Moving Images: Two Centuries of Campaign Posters in the United States and Germany
Mar 22, 2012 - Dec 14, 2012
Exhibition at the GHI | Organized by Bryan Hart, David Lazar, and Jan Logemann
Campaign posters have long been effective in mobilizing voters in both the United States and Germany. While perhaps reduced in importance today as political communication has shifted to television and other electronic media, printed campaign materials (posters, broadsides, billboards, and banners) were essential to communicating with and mobilizing voters in the nineteenth and twentieth century.
This exhibition presents a small but diverse sample of election campaign posters from the United States and Germany to complement the spring lecture series "Get Out the Vote! Mobilization, Media, and Money." Covering the century and a half between 1840 and 1990, the selection is intentionally eclectic and by no means comprehensive. As might be expected from countries with very different electoral systems, the posters exhibit a wide variety of styles, messages, and campaign strategies. The examples from the Weimar Republic, for instance, give graphic expression to an aggressive, often violent political culture. Their American counterparts seem staid, even sedate in comparison.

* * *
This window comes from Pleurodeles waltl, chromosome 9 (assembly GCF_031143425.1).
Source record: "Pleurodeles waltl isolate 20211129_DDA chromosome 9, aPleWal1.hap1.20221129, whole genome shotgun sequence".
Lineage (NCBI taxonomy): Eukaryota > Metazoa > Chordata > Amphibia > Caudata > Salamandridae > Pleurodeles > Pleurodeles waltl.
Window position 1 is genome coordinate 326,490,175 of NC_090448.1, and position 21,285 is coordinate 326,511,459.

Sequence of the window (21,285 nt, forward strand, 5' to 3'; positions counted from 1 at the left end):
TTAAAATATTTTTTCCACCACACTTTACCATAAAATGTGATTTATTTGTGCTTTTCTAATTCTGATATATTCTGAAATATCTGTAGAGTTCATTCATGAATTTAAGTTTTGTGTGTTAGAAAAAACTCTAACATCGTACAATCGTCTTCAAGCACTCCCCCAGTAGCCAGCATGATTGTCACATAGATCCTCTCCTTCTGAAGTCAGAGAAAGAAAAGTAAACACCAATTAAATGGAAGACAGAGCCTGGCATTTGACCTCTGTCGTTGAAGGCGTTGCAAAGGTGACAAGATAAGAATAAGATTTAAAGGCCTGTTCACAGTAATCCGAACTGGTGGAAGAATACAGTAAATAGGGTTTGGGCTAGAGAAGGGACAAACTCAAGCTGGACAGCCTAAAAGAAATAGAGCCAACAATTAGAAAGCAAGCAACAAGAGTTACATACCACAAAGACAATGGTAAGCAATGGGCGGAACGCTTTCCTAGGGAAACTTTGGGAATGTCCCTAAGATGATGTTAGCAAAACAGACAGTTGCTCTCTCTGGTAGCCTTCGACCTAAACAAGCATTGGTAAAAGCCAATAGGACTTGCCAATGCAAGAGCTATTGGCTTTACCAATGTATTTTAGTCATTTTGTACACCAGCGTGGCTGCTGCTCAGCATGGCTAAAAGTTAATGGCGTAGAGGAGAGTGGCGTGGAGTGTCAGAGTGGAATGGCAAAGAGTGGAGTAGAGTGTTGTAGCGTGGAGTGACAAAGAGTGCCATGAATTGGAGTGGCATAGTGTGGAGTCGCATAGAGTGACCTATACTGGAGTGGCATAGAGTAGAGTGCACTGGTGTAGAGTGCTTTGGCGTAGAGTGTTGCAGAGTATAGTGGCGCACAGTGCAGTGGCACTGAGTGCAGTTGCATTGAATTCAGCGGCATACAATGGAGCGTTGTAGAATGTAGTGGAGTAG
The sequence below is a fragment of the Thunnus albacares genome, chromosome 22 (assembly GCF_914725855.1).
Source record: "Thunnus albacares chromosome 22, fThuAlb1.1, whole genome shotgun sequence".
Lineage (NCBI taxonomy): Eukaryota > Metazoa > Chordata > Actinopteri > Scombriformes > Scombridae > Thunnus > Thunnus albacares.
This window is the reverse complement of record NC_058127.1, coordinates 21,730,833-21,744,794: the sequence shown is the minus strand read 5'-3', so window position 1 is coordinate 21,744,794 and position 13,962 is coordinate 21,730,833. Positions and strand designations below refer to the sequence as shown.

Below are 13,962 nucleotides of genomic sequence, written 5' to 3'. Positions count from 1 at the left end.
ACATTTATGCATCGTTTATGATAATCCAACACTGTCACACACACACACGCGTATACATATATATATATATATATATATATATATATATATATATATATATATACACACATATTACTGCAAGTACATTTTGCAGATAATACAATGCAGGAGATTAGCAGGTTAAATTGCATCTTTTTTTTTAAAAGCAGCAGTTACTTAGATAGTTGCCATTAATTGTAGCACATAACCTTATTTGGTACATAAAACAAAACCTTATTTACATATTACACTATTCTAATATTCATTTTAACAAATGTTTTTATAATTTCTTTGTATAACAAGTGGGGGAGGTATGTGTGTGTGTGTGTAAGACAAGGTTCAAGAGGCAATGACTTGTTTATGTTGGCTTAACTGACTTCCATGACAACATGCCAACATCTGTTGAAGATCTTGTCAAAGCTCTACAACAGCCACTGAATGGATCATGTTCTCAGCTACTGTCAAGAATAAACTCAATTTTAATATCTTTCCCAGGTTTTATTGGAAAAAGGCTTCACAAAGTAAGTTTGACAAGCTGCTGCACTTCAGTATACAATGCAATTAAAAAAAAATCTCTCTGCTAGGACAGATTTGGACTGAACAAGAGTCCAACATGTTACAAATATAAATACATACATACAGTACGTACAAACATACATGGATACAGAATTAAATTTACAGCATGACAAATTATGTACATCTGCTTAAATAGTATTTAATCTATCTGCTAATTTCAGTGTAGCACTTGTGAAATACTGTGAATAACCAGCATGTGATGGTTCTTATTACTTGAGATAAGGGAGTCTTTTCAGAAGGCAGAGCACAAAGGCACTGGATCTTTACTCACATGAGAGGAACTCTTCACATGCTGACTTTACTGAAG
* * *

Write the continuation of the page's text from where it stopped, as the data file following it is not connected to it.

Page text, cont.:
Preserved in a variety of archives and libraries, the posters presented at the exhibition have all been printed from digital reproductions and are therefore not re-printed in their original size or format. As ephemeral elements, they were not always created to last. Many exhibit rips, creases, and general wear and tear - in one case even graffiti. Nevertheless, their imagery, design, and messages are important documents of the two countries' political, cultural, and social histories.